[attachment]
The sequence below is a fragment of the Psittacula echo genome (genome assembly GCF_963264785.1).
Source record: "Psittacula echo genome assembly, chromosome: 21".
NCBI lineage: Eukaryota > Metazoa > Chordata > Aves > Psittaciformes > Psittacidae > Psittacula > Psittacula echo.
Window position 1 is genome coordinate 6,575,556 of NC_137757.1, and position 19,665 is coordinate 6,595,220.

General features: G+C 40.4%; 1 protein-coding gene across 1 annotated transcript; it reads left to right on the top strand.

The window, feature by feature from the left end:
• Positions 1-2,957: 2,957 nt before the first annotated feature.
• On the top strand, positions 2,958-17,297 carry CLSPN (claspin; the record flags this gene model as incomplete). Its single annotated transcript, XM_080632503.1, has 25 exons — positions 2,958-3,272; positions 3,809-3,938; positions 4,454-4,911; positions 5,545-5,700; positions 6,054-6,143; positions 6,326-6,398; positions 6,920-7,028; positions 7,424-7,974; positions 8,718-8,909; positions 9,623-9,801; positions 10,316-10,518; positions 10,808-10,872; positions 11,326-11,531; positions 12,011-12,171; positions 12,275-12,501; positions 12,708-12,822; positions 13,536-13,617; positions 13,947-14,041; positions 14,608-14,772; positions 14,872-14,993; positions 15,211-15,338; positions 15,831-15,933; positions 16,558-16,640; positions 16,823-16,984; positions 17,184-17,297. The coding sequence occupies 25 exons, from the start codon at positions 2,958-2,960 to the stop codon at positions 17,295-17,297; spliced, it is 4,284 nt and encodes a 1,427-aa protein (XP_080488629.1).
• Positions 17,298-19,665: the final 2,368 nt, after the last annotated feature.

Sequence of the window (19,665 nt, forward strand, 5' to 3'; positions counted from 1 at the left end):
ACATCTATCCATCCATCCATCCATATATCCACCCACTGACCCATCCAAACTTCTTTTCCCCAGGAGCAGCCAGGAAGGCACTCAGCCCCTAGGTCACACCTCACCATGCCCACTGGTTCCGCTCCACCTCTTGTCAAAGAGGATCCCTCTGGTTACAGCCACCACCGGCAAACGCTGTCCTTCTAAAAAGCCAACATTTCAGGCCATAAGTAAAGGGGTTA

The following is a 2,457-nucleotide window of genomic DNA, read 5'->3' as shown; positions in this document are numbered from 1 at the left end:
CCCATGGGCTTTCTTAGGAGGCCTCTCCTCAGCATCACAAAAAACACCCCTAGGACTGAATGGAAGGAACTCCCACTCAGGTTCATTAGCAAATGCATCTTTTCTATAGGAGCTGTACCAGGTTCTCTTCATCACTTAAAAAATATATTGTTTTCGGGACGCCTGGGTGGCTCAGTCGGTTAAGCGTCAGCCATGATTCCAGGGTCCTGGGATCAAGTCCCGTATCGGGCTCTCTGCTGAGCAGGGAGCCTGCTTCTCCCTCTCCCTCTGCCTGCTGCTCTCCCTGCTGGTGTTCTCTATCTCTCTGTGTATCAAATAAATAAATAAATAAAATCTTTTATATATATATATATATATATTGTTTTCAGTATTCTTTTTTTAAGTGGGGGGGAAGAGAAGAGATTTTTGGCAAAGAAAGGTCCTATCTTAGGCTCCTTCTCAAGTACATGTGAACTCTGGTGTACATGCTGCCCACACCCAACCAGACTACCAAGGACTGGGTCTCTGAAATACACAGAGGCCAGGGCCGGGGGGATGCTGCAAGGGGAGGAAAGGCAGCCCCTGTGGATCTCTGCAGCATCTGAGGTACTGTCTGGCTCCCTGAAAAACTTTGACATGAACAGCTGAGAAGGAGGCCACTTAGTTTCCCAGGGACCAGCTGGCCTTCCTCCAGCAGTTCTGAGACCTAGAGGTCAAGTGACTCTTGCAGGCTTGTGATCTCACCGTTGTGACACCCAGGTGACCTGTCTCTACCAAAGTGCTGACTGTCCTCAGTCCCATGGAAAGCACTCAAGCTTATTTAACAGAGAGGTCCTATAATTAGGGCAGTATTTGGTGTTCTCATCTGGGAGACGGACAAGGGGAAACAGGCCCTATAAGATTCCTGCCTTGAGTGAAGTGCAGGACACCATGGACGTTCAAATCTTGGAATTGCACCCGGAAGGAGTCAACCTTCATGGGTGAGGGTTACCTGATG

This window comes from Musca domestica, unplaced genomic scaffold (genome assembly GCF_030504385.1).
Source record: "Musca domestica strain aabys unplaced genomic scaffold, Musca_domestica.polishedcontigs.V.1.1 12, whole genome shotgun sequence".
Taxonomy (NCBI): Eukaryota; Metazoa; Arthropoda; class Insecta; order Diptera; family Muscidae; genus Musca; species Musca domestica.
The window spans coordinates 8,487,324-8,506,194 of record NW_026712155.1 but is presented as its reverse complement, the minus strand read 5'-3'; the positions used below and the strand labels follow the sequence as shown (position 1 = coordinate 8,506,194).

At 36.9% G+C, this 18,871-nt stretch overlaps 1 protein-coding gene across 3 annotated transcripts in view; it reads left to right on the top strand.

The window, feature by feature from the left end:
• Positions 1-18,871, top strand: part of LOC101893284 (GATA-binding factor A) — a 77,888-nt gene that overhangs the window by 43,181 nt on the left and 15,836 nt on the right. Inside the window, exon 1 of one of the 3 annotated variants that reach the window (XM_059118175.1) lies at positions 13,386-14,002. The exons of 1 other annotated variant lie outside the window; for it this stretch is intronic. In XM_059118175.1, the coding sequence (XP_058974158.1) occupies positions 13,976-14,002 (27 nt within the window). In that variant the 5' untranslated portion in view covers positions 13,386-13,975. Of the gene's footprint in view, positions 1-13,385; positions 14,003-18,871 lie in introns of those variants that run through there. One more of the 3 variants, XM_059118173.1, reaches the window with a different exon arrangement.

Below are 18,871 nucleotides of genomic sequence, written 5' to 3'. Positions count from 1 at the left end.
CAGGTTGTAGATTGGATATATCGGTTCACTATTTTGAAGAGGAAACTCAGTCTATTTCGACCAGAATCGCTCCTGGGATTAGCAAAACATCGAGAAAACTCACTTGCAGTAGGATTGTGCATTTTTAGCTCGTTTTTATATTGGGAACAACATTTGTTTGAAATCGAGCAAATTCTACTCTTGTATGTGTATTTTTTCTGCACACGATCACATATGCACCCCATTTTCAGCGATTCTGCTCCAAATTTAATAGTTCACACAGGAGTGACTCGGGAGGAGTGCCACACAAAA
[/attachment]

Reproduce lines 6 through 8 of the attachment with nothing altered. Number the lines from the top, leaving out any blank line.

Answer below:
The window, feature by feature from the left end:
• Positions 1-2,957: 2,957 nt before the first annotated feature.
• On the top strand, positions 2,958-17,297 carry CLSPN (claspin; the record flags this gene model as incomplete). Its single annotated transcript, XM_080632503.1, has 25 exons — positions 2,958-3,272; positions 3,809-3,938; positions 4,454-4,911; positions 5,545-5,700; positions 6,054-6,143; positions 6,326-6,398; positions 6,920-7,028; positions 7,424-7,974; positions 8,718-8,909; positions 9,623-9,801; positions 10,316-10,518; positions 10,808-10,872; positions 11,326-11,531; positions 12,011-12,171; positions 12,275-12,501; positions 12,708-12,822; positions 13,536-13,617; positions 13,947-14,041; positions 14,608-14,772; positions 14,872-14,993; positions 15,211-15,338; positions 15,831-15,933; positions 16,558-16,640; positions 16,823-16,984; positions 17,184-17,297. The coding sequence occupies 25 exons, from the start codon at positions 2,958-2,960 to the stop codon at positions 17,295-17,297; spliced, it is 4,284 nt and encodes a 1,427-aa protein (XP_080488629.1).